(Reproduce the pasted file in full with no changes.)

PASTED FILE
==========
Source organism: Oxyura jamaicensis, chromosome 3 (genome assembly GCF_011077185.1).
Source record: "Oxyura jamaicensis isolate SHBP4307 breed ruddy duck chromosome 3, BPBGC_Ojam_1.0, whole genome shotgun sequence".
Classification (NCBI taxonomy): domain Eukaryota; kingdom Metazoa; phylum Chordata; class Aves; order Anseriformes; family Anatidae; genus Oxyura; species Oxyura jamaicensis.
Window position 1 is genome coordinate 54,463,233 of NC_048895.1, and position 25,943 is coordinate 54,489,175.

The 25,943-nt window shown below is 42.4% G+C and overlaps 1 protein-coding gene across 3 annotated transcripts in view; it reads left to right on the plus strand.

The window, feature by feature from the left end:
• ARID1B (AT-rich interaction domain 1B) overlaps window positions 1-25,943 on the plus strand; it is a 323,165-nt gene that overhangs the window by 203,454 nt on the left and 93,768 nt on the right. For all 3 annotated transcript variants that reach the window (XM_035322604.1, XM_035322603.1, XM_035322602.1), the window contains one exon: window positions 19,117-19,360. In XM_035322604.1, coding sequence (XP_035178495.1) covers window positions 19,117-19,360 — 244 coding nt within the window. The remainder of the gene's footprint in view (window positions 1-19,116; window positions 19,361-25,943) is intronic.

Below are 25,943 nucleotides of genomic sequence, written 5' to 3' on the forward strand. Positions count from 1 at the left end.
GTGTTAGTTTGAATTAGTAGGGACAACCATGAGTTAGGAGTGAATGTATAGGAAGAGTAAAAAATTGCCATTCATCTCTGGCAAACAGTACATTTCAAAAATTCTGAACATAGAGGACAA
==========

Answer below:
Source organism: Oxyura jamaicensis, chromosome 3 (genome assembly GCF_011077185.1).
Source record: "Oxyura jamaicensis isolate SHBP4307 breed ruddy duck chromosome 3, BPBGC_Ojam_1.0, whole genome shotgun sequence".
Classification (NCBI taxonomy): domain Eukaryota; kingdom Metazoa; phylum Chordata; class Aves; order Anseriformes; family Anatidae; genus Oxyura; species Oxyura jamaicensis.
Window position 1 is genome coordinate 54,463,233 of NC_048895.1, and position 25,943 is coordinate 54,489,175.

The 25,943-nt window shown below is 42.4% G+C and overlaps 1 protein-coding gene across 3 annotated transcripts in view; it reads left to right on the plus strand.

The window, feature by feature from the left end:
• ARID1B (AT-rich interaction domain 1B) overlaps window positions 1-25,943 on the plus strand; it is a 323,165-nt gene that overhangs the window by 203,454 nt on the left and 93,768 nt on the right. For all 3 annotated transcript variants that reach the window (XM_035322604.1, XM_035322603.1, XM_035322602.1), the window contains one exon: window positions 19,117-19,360. In XM_035322604.1, coding sequence (XP_035178495.1) covers window positions 19,117-19,360 — 244 coding nt within the window. The remainder of the gene's footprint in view (window positions 1-19,116; window positions 19,361-25,943) is intronic.

Below are 25,943 nucleotides of genomic sequence, written 5' to 3' on the forward strand. Positions count from 1 at the left end.
GTGTTAGTTTGAATTAGTAGGGACAACCATGAGTTAGGAGTGAATGTATAGGAAGAGTAAAAAATTGCCATTCATCTCTGGCAAACAGTACATTTCAAAAATTCTGAACATAGAGGACAA